The night had veiled and Lukos was preparing himself to sleep, Irene had given him his familiar pajama. He turned to his bed-table and saw an old picture of his sister Irene and her italian husband Castello who died a couple of years ago. Lukos, recalling that Castello was a noble man who treated Irene accordingly, sat on the bed and tried to recollect what happened to him. Suddenly, Irene knocked and opened the door, she said while standing still and holding a pile of envelops “These are the checks and letters from your publishers, they even sent some boxes and a bottle of wine. I’ve put everything in the garage except the wine” she joked. “I’ll keep these here on the table, you can check them in the morning” she dropped the envelops on a table next to the door. Lukos smiled at her without saying anything, and after a long awkward moment Irene wished him a good night and closed the door behind her. Sleep couldn’t find Lukos, eventually he was curious about whereabouts himself in the last couple of months therefore he stayed awake till next day and had a hushed breakfast with his sister, then he walked her to the car since she must go to her work. He went back inside the house and climbed upstairs to his room after her car steered after the corner and couldn’t be seen anymore, and started reading all the letters he received from the publishers. He’d totally forgotten that he wrote half a dozen of successful novels in his life, and the big numbers on the checks brought that memory to his mind.
Lukos spent the next six months jobless, living on the money he gained from his books, and helping his sister with casual stuff like cooking, moving furnitures and fixing the house. He took a walk alongside the beach during some of the evenings, looking back on what he’d done during his deserted past but he couldn’t come around any notion of it.
He received a letter one morning from his publisher requesting him to meet with other agents as soon as possible for some book signing events. Lukos, getting excited, locked the house and called a cab, he was heading to the city where the meeting is due.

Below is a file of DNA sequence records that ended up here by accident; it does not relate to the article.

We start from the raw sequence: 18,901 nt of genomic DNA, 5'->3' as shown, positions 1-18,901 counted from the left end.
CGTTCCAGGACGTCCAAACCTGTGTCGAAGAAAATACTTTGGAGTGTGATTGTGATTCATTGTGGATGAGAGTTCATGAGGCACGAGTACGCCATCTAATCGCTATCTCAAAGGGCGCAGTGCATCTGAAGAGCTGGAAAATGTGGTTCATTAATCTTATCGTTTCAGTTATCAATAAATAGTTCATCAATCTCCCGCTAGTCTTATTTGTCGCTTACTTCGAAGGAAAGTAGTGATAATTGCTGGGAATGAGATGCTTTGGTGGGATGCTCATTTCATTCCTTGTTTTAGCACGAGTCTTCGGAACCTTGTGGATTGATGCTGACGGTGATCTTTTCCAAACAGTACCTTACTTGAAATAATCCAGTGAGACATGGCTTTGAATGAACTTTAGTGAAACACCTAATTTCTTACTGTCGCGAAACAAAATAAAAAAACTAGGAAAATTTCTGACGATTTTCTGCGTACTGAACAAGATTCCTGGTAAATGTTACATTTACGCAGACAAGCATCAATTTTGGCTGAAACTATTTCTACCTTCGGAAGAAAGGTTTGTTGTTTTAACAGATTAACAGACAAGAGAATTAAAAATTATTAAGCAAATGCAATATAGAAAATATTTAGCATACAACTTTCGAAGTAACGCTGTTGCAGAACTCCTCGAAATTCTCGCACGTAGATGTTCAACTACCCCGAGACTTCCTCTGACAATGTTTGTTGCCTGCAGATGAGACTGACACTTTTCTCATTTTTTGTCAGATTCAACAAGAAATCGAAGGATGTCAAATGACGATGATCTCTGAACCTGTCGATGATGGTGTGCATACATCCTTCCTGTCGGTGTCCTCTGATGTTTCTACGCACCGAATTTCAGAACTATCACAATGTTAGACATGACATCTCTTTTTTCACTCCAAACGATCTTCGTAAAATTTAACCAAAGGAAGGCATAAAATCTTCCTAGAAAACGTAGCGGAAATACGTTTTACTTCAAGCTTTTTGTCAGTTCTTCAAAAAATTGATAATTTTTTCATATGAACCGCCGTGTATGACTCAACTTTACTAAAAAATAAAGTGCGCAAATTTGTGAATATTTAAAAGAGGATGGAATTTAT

The meeting was pleasing and beneficial for both sides and that made Lukos more refreshing therefore he decided to take a walk down the streets at the downtown which seemed familiar to him, until he reached a building that made him quiver because he recognized it from his dreams. Getting more curious about it, Lukos climbed the stairs until he found an apartment with an opened door, he walked inside and closed the door behind him. At that moment, Lukos started acting weird. He circled the apartment, he checked inside the kitchen where he found a pot and a box filled with tea bags. He kept wandering in the apartment up to the moment when he spotted a desk. Lukos sat on the chair and took the notebook and the pen that were left on the table. He thought of leaving a letter to the apartment’s owner if he doesn’t show up about contacting him whenever he has the chance, because now he was dying to know the connection between him and the apartment since he feels it so intensely; perhaps the owner might know something about his marooned memory.
Half an hour passed and no one appeared. Lukos started to get crazed and impatient so he decided to fix himself a cup of tea, he thought that the owner wouldn’t mind. He took his cup and sat over the desk, then he took the pen, restlessness took charge over him, and he started writing his letter informing the owner about the urge and necessity to contact him as soon as possible. He wrote about how his apartment and the building are too familiar to him, yet he can’t remember the reason. He also wrote that they should meet, perhaps they will recognize each other and that the owner would be a great help to him and that he would appreciate his correspondence whatsoever.
Lukos reached the end of the letter and he wanted to leave his contact address, but he couldn’t remember it, which made him ticked off; it wasn’t his lucky day, nor a lucky nature.
On that account, and after thinking of all the possible means to be contacted, he thought of writing down his name, perhaps the owner would recall his acquaintance and contact him back. So he took the pen and signed his name while whispering it: “Sebastian”; then he stared into the room, musing his dreams and imagination.